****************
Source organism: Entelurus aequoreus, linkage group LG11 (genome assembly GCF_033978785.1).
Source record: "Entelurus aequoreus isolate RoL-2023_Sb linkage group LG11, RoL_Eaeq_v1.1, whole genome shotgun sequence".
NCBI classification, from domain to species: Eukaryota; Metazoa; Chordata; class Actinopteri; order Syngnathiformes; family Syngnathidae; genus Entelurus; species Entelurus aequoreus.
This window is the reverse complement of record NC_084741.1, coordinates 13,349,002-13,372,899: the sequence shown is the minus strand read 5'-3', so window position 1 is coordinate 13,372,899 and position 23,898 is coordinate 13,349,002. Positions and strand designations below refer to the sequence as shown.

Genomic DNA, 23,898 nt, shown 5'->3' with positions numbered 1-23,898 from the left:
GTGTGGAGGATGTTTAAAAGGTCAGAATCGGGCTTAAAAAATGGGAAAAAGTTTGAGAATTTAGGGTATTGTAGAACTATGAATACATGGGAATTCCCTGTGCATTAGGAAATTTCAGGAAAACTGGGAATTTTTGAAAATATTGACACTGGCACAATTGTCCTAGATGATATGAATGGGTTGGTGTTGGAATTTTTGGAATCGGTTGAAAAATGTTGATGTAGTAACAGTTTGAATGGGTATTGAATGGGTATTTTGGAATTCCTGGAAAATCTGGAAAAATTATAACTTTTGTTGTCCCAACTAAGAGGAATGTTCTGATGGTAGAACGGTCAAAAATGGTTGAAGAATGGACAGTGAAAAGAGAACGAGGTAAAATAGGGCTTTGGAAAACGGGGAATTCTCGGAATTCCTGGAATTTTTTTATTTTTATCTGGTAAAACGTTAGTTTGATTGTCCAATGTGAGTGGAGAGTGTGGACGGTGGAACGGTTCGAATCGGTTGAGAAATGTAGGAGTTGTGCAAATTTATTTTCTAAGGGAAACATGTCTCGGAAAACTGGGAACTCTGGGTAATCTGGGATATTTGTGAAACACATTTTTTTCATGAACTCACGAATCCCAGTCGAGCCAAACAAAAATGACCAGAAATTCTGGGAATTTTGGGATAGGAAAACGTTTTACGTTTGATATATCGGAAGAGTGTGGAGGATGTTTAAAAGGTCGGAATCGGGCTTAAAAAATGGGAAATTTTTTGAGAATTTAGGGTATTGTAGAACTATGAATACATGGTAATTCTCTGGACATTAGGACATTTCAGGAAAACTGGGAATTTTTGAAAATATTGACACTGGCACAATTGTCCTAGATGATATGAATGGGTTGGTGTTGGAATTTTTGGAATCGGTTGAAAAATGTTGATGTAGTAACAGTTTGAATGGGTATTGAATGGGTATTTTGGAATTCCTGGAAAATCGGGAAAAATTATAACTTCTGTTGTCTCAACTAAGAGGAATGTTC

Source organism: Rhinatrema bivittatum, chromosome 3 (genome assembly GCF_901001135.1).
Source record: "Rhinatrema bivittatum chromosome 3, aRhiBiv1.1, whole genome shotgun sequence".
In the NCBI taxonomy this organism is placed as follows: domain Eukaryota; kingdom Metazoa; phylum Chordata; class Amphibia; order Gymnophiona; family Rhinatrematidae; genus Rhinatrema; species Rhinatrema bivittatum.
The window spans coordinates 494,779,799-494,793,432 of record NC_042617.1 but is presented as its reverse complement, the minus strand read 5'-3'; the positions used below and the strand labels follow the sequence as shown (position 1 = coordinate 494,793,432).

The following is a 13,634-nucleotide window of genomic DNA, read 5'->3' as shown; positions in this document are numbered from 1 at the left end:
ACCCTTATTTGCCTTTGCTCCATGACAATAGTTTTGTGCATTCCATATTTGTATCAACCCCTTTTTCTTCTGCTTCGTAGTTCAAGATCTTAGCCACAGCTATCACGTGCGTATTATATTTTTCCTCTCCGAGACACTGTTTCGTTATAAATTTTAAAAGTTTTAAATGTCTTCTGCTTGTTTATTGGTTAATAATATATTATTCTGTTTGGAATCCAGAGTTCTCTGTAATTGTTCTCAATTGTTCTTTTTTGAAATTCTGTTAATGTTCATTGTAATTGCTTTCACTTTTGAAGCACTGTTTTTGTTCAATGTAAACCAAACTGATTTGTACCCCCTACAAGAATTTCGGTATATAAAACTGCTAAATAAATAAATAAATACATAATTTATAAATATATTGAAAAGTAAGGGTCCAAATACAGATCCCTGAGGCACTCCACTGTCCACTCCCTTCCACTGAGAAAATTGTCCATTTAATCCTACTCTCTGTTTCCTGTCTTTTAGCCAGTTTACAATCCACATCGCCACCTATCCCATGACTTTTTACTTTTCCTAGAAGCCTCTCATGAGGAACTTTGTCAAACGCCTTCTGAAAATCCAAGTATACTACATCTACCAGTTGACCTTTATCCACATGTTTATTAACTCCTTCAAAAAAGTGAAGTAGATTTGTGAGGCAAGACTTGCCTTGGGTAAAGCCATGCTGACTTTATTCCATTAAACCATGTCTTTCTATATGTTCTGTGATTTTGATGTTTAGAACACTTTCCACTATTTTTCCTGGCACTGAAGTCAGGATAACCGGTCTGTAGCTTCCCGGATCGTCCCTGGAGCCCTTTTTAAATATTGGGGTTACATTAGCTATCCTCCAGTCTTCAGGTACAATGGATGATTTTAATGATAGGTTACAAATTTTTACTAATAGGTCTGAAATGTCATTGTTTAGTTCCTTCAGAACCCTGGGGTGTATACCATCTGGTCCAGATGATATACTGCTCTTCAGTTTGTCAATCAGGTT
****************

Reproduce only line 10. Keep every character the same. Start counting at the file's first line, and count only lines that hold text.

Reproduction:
The window spans coordinates 494,779,799-494,793,432 of record NC_042617.1 but is presented as its reverse complement, the minus strand read 5'-3'; the positions used below and the strand labels follow the sequence as shown (position 1 = coordinate 494,793,432).